Rebecca Hughes Rebecca Hughes

Observation lesson 13/8/16
Upper Intermediate 2 level


In this lesson, students will look at a newspaper article about witnesses. They will focus on the pronouns being used in the article. After, students will focus on using the -ing form and infinitive to create sentences about remembering or forgetting situations. Next, students will learn some vocabulary linked with crime. They will then use what they have learned in various real life situations.


Abc Running dictation HO
Abc Gerund and infinitive review board game
Abc Verb ho
Abc Discussion questions
Abc Discussion cards
Abc Crime vocab table
Abc Court room role play

Main Aims

  • To provide gist and detailed reading practice using a newspaper article about witnessing a crime.
  • To provide clarification of crime in the context of real life situations.

Subsidiary Aims

  • To provide review of -ing form and infinitive in the context of remembering and forgetting
  • To provide accuracy when speaking using the vocabulary learned.


Context Setting (5-7 minutes) • to create a context of the lesson by discussing remembering and forgetting situations

Students will be put into pairs and will have a set of discussion cards each. They will keep the cards face down on the table, and one person at a time will pick it up and ask their partner the question. They will compare answers, then share their partner's answers with the class.

Running dictation (4-6 minutes) • To build imagination using a short passage of the newspaper article.

Students will be handed the sub heading of the article. They must decide what the article is about and why.

Reading for gist (2-4 minutes) • To check their answers from the previous task

Students will read the text and decide if they were correct in the running dictation task.

Detailed reading (5-7 minutes) • To answer true or false questions about the text

Students will first read the statements, then they will look in the text to answer whether it is true or false. After, they will compare answers in pairs, giving justification.

Review of -ing and infinitive rules (15-20 minutes) • To review the rules of using the gerund and infitintive

Review the rules by eliciting the rules from the previous lessons. Ask students to give example sentences for the rules they remember. After, in pairs, play the game using the rules. Use delayed error correction for any incorrect sentences.

Finding the difference (6-8 minutes) • To be able to compare two sentences and find the differences.

In pairs, look at the two example sentences in the book. Talk to eachother about the differences between the sentences. Compare answers, then give WCFB.

Rules (4-6 minutes) • To find the grammar rules using the example sentences.

Keep the answer key on the board. Ask students to match the rules, when finished, compare their answers with their partners. Ask for justification during WCFB.

Speaking with fluency (3-5 minutes) • To be able to listen and hear sentences said at a natural speed

Students listen to the recording. They then repeat (using drilling) in a fluent tone. Make sure the are linking words correctly and not pronouncing any silent letters as to have a more natural fluency.

Practice (4-6 minutes) • Students complete the fill in the gap exercise

Ask students to complete exercise 6A in the student book. Compare answers in pairs. During WCFB, ask students to refer back to the rules to justify.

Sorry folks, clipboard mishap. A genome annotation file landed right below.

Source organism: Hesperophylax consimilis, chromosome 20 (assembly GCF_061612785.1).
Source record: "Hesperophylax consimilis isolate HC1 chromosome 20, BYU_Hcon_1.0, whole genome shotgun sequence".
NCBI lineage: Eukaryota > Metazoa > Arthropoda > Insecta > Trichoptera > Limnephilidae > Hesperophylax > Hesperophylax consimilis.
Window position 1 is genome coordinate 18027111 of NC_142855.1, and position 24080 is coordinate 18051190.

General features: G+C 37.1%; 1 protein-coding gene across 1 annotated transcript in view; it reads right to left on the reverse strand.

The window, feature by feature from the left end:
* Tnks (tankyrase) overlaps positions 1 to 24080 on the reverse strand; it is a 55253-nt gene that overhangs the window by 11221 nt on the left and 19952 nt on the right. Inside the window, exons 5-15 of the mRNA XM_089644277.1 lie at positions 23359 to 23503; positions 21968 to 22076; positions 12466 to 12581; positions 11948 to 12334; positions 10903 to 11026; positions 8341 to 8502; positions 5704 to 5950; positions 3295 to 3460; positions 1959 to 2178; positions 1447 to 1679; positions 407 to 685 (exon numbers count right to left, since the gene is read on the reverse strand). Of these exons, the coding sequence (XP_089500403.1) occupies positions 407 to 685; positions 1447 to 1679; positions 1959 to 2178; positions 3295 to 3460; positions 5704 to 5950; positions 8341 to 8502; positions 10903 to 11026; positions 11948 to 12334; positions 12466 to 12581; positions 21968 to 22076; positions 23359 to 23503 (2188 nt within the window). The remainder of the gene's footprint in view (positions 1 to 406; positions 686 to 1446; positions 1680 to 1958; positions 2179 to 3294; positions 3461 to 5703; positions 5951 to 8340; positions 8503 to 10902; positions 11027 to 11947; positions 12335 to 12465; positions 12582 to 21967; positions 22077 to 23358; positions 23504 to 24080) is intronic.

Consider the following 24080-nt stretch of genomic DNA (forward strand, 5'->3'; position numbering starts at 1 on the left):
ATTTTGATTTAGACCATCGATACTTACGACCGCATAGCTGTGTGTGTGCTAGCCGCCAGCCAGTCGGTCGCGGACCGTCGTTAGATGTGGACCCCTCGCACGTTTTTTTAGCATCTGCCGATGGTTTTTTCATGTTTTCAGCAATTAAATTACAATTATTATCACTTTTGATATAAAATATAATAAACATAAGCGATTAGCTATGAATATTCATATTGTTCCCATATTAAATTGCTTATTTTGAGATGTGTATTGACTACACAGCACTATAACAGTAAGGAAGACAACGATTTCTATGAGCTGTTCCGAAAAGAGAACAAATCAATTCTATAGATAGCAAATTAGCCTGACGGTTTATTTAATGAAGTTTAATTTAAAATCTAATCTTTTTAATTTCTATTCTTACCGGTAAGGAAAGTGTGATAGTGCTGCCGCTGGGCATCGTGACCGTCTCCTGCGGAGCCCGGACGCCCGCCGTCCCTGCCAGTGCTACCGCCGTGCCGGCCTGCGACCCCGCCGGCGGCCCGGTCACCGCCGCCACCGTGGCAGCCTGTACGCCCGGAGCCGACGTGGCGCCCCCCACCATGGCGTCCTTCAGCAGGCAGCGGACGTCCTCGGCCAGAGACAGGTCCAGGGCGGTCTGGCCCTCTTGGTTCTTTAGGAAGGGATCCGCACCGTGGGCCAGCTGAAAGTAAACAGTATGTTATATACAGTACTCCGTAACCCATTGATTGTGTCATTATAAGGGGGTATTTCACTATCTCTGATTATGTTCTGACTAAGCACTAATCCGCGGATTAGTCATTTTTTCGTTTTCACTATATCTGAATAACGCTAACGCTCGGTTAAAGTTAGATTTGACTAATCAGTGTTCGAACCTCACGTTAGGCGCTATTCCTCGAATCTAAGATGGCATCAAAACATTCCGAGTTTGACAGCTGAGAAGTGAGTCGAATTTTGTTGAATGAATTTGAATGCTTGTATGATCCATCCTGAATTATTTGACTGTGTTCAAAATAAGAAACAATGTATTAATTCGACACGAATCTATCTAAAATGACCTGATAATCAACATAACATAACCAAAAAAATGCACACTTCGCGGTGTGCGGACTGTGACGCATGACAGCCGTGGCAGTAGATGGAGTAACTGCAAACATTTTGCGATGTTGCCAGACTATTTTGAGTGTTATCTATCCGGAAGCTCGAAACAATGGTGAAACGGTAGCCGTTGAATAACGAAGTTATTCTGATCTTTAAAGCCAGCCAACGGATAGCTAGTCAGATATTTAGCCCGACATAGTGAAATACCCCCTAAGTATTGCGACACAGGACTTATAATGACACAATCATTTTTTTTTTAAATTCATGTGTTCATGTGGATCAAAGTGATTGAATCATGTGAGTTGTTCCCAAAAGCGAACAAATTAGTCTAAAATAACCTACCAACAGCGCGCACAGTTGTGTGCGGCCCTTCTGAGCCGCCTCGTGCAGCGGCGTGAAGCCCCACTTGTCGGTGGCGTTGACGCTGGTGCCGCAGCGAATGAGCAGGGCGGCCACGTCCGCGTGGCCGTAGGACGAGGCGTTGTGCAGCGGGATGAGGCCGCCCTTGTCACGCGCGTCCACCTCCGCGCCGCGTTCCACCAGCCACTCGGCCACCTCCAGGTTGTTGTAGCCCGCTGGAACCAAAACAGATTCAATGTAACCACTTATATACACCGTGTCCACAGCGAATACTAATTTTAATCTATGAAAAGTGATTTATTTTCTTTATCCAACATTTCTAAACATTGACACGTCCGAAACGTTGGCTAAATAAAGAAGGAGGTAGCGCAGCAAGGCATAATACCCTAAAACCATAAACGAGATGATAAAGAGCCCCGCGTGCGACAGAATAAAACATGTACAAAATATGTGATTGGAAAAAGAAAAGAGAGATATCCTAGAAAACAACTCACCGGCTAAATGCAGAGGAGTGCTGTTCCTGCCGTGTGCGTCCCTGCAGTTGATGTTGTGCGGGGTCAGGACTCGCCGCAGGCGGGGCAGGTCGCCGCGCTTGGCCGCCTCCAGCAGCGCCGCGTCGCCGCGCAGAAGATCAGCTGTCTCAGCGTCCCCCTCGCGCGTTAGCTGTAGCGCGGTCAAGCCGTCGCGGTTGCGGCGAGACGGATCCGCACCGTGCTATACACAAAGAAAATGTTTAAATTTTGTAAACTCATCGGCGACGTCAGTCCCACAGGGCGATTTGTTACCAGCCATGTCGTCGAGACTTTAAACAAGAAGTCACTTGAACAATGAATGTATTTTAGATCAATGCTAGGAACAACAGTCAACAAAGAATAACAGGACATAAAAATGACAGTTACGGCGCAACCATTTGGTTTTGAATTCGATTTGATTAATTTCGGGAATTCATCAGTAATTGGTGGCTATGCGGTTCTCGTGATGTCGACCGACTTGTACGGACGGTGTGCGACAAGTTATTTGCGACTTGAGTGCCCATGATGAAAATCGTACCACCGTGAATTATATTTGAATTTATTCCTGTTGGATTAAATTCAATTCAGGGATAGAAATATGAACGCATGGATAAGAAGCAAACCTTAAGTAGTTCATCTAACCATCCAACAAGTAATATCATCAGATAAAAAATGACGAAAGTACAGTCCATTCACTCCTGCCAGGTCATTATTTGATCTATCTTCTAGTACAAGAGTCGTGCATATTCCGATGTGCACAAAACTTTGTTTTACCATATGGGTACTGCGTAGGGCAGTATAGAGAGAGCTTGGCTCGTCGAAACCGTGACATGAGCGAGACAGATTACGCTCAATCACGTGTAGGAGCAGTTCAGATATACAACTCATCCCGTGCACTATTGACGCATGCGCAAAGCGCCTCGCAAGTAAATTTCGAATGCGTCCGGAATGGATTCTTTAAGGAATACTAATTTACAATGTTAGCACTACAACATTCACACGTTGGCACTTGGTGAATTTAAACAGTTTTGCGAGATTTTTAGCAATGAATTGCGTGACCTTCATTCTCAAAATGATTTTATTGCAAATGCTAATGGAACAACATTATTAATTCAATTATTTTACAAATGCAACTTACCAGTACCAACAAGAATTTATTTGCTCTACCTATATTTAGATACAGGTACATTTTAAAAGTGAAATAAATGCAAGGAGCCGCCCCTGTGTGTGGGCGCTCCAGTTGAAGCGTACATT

Practice (8-10 minutes) • To be able to use the gerund and infinitive in a real life situation

Students are given a sheet with different questions. They must discuss these questions in detail using the rules they have learned. Use delayed error correction during WCFB.

Crime brainstorm (3-5 minutes) • To elicit any background knowledge about crime

Ask students to discuss any vocabulary they have learned in the past about crime. Tell their partners. If their partner doesn't know a word, ask them to explain. WCFB.

Eliciting the vocabulary (4-6 minutes) • Elicit the vocabulary

Ask students a series of questions such as, What do we call someone who steals from a shop? What do we call someone who does graffiti? See what the students may know already. After. have students use a dictionary to check any vocabulary they don't know.

Controlled practice (5-7 minutes) • to be able to use the vocabulary inside a sentence.

Students complete the fill in the gap exercise (7). Check their answers in pairs and WCFB.

Crime vocab table (8-10 minutes) • to know the verb and name of the person who commits different crimes

Fill in the table as much as possible without using a dictionary. Work as a group to fill in as much as possible. After they are unable to fill in any more, then allow them to use a dictionary to fill in the rest.

What would you do? (8-10 minutes) • Discuss different circumstances and compare answers

Students are given a worksheet with different situations and questions. They discuss their answers and compare them with their partners. Look for similarities and differences. Allow students to debate their answers during WCFB.

Courtroom role play (20-22 minutes) • To use the vocab learned in a real life situation

Students are put into a big group of 5. They are each given 2 cards of a crime they have committed each. They are given a couple minutes to think of the circumstance and why they committed the crimes. One at a time, they sit in a chair at the front of the class. They say their crime and the jury (other students) must decide on their punishment.

If time... (7-10 minutes) • Back to the board game

Students sit with their back to the board and I write one vocab word we used in the lesson. Other students must explain the word without saying it. The team who guesses first, wins a point.

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